Profits move up a gear at Brighton and Hove Buses

Posted On 08 Apr 2018 at 12:49 am

Profits were up by almost a fifth at Brighton and Hove Bus and Coach Company, according to newly filed accounts.

Turnover, or sales revenue, rose 3.9 per cent from £92.8 million to £96.4 million in the year to Saturday 1 July.

And pre-tax profit, the most common measure of business performance, went up 17.7 per cent from £13.2 million to £15.6 million.

The figures cover Brighton and Hove Buses as well as Metrobus, based in Crawley.

Wages and salaries accounted for £44.5 million compared with £43.4 million in the previous 12 months.

In addition £4.28 million in social security costs and a further £1.39 million in pension contributions meant that staff costs totalled just over £50 million.

Brexit presents risks and opportunities for the business, according to the bus company’s annual report, with a slight increase in labour market pressures expected.

It said: “Though we have modest numbers of European employees, the city and sub region depend heavily on European labour in both public and private sectors.”

But Britain’s departure from the European Union could bring benefits, with a possible boost to passenger numbers from extra tourists and perhaps rising fuel prices at the pumps.

“However, indirect impacts such as any downturn in the economy and/or higher inflation reducing discretionary trips by passengers will have more negative impacts on the business,” according to the annual report.

Passenger journeys were reported to be 0.6 per cent down on the previous year although the previous financial year consisted of 53 weeks.

The company said: “Passenger journeys on a like for like 52-week basis increased by 1.3 per cent reflecting the good progress continuing from previous years with our initiatives to improve services to customers.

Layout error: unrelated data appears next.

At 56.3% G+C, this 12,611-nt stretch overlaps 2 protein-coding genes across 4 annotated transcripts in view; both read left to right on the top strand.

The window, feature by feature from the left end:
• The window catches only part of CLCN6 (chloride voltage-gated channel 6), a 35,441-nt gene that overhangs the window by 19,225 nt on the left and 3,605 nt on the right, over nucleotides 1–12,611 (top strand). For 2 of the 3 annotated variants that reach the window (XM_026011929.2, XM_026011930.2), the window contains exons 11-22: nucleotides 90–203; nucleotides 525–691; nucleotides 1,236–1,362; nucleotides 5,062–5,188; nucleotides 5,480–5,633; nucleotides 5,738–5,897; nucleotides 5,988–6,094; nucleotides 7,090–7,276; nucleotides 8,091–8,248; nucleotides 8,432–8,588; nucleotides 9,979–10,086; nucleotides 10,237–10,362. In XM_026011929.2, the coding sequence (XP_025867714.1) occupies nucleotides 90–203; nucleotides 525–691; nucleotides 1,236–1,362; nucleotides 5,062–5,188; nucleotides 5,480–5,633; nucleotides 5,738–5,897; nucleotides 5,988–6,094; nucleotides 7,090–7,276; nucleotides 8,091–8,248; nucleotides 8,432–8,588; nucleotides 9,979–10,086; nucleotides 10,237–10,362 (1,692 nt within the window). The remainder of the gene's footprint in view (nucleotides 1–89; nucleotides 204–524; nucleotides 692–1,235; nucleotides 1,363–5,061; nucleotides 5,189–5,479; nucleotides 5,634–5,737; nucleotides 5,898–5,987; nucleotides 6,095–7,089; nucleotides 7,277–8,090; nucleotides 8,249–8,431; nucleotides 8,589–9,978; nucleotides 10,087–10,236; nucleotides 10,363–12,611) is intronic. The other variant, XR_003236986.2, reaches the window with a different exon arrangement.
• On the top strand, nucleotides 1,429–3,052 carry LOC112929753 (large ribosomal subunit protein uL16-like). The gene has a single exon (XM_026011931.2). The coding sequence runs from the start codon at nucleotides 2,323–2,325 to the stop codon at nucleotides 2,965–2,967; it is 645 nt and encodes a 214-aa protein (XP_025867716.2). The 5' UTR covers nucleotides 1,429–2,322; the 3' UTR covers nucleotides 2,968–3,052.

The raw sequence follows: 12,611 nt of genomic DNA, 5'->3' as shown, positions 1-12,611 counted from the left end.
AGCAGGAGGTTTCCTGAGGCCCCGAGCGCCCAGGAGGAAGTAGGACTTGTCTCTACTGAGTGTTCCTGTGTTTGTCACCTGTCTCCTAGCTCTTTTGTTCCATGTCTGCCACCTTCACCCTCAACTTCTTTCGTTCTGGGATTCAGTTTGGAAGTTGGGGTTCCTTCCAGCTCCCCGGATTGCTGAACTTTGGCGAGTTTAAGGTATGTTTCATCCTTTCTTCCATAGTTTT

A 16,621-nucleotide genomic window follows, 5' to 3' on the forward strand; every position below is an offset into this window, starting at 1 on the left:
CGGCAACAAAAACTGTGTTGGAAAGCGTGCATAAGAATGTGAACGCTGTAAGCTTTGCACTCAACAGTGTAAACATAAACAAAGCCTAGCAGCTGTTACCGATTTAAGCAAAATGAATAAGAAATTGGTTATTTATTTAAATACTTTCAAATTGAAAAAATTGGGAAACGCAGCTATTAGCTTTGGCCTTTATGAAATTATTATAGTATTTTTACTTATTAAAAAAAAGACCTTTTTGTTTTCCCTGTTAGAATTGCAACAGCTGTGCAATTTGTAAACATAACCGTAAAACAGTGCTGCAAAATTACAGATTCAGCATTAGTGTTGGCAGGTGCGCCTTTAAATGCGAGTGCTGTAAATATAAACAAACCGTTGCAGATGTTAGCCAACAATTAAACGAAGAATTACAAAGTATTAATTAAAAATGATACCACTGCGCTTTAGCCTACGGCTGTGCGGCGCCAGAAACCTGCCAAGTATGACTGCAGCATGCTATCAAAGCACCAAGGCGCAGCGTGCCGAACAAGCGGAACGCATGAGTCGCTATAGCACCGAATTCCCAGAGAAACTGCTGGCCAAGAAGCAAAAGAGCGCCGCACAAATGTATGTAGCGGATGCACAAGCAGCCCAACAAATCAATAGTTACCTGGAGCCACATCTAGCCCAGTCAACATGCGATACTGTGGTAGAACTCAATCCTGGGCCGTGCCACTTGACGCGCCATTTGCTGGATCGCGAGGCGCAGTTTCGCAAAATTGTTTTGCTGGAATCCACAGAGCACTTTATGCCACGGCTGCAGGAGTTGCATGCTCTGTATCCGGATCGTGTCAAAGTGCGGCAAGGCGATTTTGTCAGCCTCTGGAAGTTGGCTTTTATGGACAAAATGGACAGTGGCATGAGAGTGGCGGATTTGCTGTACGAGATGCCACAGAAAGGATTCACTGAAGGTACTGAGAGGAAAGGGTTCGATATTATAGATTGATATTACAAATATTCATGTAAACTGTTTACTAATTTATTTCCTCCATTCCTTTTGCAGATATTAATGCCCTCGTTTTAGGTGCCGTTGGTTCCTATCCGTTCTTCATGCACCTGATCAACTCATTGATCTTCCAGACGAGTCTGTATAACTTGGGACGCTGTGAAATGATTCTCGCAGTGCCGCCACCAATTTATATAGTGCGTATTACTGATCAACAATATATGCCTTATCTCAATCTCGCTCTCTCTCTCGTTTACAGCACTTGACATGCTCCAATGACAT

“Our passenger satisfaction survey results averaged 91 per cent over the year.”

Among the initiatives, the company said, were wifi on every bus and a programme of retrofitting buses with USB charging points.

More new buses have been bought. The company said: “The end of 2017 will see 30 new Euro 6 micro hybrid vehicles enter the Brighton fleet with stop-start technology.

“We continue technological research into new alternatively powered vehicles such as electric and hydrogen and backed up with sympathetic operational practices.

“Our clean air strategy is helping inform strategic planning in the city.”

Contactless or non-cash ticketing is still growing, with more than 75 per cent of “non-concessionary passenger journeys” being made using mobile phones or Key smartcards, similar to Oyster cards.

The company added: “Revenue also benefited through a number of one-off commercial contracts in the year.”

The annual report also said: “Population growth in the areas we serve continues to present market opportunities.”

It mentioned “the reducing expenditure on local bus services of the local authorities as their budgets continue to reduce”.

Brighton and Hove City Council said that it provided financial support totalling more than £1 million for 19 routes that would otherwise be deemed commercially unviable, including eight school bus routes. Some are operated by the rival Big Lemon and Compass bus companies.